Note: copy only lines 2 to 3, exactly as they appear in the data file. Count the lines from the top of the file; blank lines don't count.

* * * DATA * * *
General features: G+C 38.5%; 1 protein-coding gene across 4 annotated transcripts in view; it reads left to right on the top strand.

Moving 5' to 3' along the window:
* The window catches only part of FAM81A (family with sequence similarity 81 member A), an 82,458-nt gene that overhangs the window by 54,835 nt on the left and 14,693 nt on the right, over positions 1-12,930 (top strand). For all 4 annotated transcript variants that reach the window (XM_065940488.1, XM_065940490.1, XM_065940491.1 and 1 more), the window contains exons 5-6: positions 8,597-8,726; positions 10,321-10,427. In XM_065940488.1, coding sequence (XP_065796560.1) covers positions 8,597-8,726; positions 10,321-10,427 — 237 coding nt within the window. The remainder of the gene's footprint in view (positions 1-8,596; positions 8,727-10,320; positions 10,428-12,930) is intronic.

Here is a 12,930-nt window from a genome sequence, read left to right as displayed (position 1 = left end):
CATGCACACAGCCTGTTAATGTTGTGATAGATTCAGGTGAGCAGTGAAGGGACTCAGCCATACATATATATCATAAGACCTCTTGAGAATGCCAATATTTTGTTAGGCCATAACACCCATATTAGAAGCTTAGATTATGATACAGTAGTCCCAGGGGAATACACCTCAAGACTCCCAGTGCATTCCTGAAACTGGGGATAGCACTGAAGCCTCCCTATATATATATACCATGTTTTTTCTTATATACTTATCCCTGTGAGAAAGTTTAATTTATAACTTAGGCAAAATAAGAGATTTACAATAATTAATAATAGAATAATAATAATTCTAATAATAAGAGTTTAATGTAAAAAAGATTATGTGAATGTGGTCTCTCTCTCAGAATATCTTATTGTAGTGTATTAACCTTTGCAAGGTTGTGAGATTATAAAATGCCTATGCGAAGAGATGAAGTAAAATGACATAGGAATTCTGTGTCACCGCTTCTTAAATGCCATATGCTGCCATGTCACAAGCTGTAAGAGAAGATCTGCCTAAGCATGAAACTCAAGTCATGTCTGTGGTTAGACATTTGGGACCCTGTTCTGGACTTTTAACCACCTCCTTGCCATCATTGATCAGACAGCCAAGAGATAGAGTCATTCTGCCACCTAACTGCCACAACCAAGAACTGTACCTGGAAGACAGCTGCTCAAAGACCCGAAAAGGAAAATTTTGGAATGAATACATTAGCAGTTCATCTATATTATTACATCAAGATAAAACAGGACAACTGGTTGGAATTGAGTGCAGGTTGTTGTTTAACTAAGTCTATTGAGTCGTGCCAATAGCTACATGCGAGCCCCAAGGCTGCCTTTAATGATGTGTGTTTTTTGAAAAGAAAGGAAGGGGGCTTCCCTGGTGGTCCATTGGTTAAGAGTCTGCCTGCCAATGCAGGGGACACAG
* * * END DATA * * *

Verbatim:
Moving 5' to 3' along the window:
* The window catches only part of FAM81A (family with sequence similarity 81 member A), an 82,458-nt gene that overhangs the window by 54,835 nt on the left and 14,693 nt on the right, over positions 1-12,930 (top strand). For all 4 annotated transcript variants that reach the window (XM_065940488.1, XM_065940490.1, XM_065940491.1 and 1 more), the window contains exons 5-6: positions 8,597-8,726; positions 10,321-10,427. In XM_065940488.1, coding sequence (XP_065796560.1) covers positions 8,597-8,726; positions 10,321-10,427 — 237 coding nt within the window. The remainder of the gene's footprint in view (positions 1-8,596; positions 8,727-10,320; positions 10,428-12,930) is intronic.